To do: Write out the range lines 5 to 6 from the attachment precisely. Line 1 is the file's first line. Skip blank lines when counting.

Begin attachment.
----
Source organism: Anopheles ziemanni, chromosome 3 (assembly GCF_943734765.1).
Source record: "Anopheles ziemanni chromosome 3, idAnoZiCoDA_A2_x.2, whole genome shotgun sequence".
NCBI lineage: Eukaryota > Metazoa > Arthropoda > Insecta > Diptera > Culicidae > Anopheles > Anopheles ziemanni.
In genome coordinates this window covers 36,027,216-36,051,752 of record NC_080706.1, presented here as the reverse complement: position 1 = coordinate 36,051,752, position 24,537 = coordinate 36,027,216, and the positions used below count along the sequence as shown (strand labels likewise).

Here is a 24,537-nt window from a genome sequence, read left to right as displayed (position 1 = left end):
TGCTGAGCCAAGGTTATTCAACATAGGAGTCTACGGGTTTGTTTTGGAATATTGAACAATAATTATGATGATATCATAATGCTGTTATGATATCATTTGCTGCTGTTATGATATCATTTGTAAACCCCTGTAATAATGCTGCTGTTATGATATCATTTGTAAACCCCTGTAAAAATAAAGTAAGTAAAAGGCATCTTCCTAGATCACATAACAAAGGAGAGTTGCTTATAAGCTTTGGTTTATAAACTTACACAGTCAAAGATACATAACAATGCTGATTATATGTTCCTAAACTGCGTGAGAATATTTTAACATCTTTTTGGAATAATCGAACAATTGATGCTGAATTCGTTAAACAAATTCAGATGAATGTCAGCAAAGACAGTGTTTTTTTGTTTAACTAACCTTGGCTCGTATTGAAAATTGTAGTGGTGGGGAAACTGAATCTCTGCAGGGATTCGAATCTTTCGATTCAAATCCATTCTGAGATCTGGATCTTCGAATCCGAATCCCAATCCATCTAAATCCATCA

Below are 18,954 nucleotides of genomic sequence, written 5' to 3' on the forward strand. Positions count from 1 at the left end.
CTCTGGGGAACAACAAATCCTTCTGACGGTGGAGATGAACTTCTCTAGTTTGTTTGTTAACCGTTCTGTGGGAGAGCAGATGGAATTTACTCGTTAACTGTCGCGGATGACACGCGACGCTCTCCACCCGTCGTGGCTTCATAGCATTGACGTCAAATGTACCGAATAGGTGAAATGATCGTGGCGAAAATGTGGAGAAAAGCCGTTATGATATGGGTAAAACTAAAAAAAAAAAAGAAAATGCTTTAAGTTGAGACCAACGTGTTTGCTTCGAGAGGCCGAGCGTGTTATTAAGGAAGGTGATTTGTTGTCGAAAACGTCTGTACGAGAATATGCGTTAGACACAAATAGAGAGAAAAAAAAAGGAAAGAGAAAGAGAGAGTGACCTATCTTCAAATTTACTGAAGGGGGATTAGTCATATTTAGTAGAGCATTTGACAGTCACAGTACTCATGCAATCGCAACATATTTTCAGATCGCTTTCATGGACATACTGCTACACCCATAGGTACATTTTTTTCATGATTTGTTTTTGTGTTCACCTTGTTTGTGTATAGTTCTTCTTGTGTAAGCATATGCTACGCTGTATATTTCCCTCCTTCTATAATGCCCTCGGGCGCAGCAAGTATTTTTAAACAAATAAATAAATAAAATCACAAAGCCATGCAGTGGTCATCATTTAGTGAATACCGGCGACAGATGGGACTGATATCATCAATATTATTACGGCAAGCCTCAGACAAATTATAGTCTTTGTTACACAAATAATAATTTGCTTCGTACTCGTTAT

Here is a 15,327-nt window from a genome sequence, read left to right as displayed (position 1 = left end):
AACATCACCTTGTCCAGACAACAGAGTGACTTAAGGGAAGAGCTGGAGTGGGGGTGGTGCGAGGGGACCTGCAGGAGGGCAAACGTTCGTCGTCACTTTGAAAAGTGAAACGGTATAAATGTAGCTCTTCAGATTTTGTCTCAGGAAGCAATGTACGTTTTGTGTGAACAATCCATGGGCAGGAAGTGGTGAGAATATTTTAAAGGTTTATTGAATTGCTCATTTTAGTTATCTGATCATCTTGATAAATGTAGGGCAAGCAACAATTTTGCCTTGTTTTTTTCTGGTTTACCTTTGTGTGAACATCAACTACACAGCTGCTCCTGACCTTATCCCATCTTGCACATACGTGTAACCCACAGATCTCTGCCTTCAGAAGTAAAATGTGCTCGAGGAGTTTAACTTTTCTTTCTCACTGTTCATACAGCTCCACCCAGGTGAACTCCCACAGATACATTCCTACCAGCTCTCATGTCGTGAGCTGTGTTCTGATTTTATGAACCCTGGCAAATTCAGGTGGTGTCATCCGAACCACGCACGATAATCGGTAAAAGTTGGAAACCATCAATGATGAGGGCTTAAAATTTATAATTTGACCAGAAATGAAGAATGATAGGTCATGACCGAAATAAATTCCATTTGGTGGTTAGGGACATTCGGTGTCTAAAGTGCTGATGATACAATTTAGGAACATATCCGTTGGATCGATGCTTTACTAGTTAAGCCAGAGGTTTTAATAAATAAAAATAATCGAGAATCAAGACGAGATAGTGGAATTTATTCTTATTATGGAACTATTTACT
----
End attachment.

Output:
Here is a 24,537-nt window from a genome sequence, read left to right as displayed (position 1 = left end):
TGCTGAGCCAAGGTTATTCAACATAGGAGTCTACGGGTTTGTTTTGGAATATTGAACAATAATTATGATGATATCATAATGCTGTTATGATATCATTTGCTGCTGTTATGATATCATTTGTAAACCCCTGTAATAATGCTGCTGTTATGATATCATTTGTAAACCCCTGTAAAAATAAAGTAAGTAAAAGGCATCTTCCTAGATCACATAACAAAGGAGAGTTGCTTATAAGCTTTGGTTTATAAACTTACACAGTCAAAGATACATAACAATGCTGATTATATGTTCCTAAACTGCGTGAGAATATTTTAACATCTTTTTGGAATAATCGAACAATTGATGCTGAATTCGTTAAACAAATTCAGATGAATGTCAGCAAAGACAGTGTTTTTTTGTTTAACTAACCTTGGCTCGTATTGAAAATTGTAGTGGTGGGGAAACTGAATCTCTGCAGGGATTCGAATCTTTCGATTCAAATCCATTCTGAGATCTGGATCTTCGAATCCGAATCCCAATCCATCTAAATCCATCA